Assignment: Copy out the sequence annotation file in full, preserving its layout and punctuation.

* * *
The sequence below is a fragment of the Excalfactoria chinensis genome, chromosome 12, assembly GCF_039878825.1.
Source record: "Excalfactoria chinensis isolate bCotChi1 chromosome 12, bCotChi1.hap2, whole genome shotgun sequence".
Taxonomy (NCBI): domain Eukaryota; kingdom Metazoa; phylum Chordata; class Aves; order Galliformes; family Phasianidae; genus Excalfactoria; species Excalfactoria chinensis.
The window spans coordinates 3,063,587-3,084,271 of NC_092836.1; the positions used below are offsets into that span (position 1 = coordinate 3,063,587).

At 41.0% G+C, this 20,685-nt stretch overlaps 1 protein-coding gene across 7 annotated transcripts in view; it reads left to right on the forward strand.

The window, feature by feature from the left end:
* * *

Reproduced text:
The sequence below is a fragment of the Excalfactoria chinensis genome, chromosome 12, assembly GCF_039878825.1.
Source record: "Excalfactoria chinensis isolate bCotChi1 chromosome 12, bCotChi1.hap2, whole genome shotgun sequence".
Taxonomy (NCBI): domain Eukaryota; kingdom Metazoa; phylum Chordata; class Aves; order Galliformes; family Phasianidae; genus Excalfactoria; species Excalfactoria chinensis.
The window spans coordinates 3,063,587-3,084,271 of NC_092836.1; the positions used below are offsets into that span (position 1 = coordinate 3,063,587).

At 41.0% G+C, this 20,685-nt stretch overlaps 1 protein-coding gene across 7 annotated transcripts in view; it reads left to right on the forward strand.

The window, feature by feature from the left end: